‘Not even an adult would have the guts’ - Boy, 13, risks life to save drowning horse
- Credit: Archant
A 13-year-old boy who risked his life to save a drowning horse has been hailed a hero for “doing what even an adult wouldn’t have the guts to do”.
Cameron Martin, from Oulton Broad, was being looked after by family friends at the Midspirit Discount Equestrian farm in Burgh Castle on August 13 when he disappeared for more than an hour.
When he was eventually found, he was desperately fighting to prevent a horse from drowning in a nearby dyke.
The teenager had taken a walk to visit a pony kept on the farm and was alarmed to discover the nag seemingly trying to force its head under the water.
Leaping into action he clambered into the dyke and used all his might to hold the horse’s head aloft - while simultaneously trying to raise the alarm.
Cameron, who last year had his jaw broken by a masked attacker, said he sometimes “runs off and gets in trouble”.
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He said: “I have ran away before but on this occasion I was desperate for someone to come find me.
“I was walking up to my field to see my pony when I noticed one of the owner’s horses wasn’t where it normally is.
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“I panicked, and then my first thought was to check the dyke. I saw it in the water trying to force itself under. I just did what I had to do.
“I was so exhausted afterwards though that I slept for 24 hours, woke up for five and then went back to sleep for 22 more.”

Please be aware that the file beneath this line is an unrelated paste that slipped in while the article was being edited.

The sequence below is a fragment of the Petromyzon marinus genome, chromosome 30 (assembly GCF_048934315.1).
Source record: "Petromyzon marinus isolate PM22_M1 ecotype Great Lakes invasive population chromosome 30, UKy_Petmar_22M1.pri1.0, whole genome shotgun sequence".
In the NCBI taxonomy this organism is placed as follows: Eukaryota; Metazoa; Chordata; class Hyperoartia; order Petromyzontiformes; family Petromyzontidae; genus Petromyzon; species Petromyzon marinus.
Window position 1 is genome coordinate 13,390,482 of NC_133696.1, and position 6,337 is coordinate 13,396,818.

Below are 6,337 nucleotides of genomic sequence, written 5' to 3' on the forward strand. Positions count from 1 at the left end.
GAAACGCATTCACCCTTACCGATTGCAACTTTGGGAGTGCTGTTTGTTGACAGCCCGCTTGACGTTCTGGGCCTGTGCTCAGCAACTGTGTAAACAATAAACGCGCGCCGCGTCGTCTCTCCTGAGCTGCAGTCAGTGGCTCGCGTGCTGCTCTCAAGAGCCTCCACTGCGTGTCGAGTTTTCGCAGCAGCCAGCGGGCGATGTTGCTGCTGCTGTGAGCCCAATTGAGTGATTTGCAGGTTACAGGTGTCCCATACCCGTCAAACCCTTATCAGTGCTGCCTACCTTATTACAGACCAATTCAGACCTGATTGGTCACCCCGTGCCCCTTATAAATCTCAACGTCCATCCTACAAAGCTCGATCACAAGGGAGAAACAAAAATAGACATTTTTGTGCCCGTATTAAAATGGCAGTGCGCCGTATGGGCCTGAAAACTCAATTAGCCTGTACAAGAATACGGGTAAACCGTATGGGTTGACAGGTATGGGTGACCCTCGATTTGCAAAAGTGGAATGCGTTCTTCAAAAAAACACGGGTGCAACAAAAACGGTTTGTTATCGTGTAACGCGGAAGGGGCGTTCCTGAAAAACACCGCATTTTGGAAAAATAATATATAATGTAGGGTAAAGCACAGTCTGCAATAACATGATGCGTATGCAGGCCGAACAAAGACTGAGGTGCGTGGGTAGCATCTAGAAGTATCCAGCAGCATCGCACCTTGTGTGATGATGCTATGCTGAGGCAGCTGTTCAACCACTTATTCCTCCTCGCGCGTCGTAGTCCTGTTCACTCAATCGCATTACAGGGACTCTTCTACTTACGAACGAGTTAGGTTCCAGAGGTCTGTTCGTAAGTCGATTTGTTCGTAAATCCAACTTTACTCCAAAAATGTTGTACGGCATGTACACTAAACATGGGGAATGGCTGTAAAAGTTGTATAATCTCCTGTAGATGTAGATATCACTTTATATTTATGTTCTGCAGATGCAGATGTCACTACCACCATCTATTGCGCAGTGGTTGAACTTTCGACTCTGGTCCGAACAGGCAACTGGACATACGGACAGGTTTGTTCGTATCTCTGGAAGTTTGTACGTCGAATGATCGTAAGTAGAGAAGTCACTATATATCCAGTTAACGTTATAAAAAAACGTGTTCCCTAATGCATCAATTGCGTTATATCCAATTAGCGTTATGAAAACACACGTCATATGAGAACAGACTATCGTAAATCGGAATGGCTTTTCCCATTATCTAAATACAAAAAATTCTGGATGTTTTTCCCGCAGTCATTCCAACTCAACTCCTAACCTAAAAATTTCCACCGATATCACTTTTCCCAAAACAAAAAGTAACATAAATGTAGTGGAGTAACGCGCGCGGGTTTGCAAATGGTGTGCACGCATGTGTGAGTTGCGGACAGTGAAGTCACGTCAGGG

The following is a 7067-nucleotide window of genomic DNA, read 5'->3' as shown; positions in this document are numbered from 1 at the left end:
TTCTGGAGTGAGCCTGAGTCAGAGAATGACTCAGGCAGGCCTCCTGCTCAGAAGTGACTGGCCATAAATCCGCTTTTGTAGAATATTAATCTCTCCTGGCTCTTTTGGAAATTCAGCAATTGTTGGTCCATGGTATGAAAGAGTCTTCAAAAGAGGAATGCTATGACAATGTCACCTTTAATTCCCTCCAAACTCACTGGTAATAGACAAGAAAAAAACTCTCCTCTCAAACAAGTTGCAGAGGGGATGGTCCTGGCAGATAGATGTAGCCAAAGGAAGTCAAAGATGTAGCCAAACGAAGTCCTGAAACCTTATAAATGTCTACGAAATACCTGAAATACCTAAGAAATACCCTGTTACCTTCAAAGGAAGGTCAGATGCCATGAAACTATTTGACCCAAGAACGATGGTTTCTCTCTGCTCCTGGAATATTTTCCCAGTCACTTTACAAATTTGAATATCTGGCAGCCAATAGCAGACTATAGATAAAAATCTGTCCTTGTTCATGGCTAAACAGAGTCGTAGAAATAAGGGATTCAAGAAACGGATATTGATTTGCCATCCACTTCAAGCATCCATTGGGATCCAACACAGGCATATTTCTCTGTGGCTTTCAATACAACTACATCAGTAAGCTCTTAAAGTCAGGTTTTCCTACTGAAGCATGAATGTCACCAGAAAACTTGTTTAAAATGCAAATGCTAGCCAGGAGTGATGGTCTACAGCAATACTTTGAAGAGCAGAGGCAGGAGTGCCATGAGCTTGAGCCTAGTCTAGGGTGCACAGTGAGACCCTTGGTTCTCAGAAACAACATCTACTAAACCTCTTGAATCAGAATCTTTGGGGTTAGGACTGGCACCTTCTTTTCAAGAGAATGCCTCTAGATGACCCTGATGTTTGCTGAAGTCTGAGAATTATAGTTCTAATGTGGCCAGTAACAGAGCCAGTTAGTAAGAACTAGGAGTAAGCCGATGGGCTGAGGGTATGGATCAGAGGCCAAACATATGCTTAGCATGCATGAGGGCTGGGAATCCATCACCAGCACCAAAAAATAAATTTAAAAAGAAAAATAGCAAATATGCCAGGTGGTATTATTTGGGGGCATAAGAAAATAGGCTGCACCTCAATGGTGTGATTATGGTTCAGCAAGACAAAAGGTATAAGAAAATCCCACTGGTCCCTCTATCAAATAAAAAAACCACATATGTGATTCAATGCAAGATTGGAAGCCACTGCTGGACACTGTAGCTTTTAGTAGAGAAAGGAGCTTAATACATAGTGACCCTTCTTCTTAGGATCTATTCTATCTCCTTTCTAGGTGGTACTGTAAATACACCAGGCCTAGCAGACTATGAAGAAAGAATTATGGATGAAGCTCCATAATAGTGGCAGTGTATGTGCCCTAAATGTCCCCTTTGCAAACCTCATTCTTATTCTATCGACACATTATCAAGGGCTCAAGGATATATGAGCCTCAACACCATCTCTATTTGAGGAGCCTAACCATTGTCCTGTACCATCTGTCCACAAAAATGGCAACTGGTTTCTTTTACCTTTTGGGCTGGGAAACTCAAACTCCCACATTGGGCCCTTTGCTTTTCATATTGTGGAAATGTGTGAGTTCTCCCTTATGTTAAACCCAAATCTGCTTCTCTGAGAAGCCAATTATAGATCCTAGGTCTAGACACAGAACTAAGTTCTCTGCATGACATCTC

His mum, Kelly Ann Gook, is a nurse at the James Paget Hospital, so her friends Jonathan and Tanya Docwra-Smith look after Cameron at their farm while she works.
She said: “I’m like an aunty to Cameron - and he’s got additional educational needs so can be difficult to handle.
“He often goes off on his own for half an hour or so and we’re used to that, but on this day he was gone for well over an hour and we started to panic.
“We had to get his mum out of bed after a night shift to help look for him, the poor soul.”
Ms Docwra-Smith said that a “man hunt” for Cameron led them to the dyke at the edge of the farm, 10 acres from the main site, where he was in the water and trying with all his might to hold the horse’s head above the surface.
She said: “We’d seen Cameron gesticulating on the side of the dyke from afar but honestly had no idea what he was doing. He kept jumping back in the water and out again. It was all very scary.
“It turned out he was literally keeping Domino’s head out of the water to stop him from drowning.
“But Cameron knows how to handle horses so well he’d had the sense to get onto the side of the dyke every so often to jump around and wave his hands in an effort to get our attention. He knew leaving it for a second would have led to its death.
“The scene was horrible: the horse had weeds trapped under its nose and it was clearly in pain.”
She added: “Cameron was freezing and distraught. But he was adamant that we saved the horse’s life.”
Ms Docwra-Smith said that Cameron was pulled from the water by his mother while she herself jumped in to save the horse, adding that the episode must have looked “comical” to passers-by.
She attached a rope from her husband’s crane around the horse’s neck, which was then used to pull it out.
She said: “Domino has a long-term leg injury and is due to be put down in January next year.
“We think he was trying to force his head under the water because he couldn’t go on anymore.”
Ms Docwra-Smith said that the horse’s owner, Paul Williams, was “immensely grateful” to Cameron and called him a “little hero”.
“Not even an adult would have the guts to do what he did”, she said.
“He and the horse have bonded after this. When he stands at one side of the dyke and Cameron at the other, Domino gives him a little whinny.”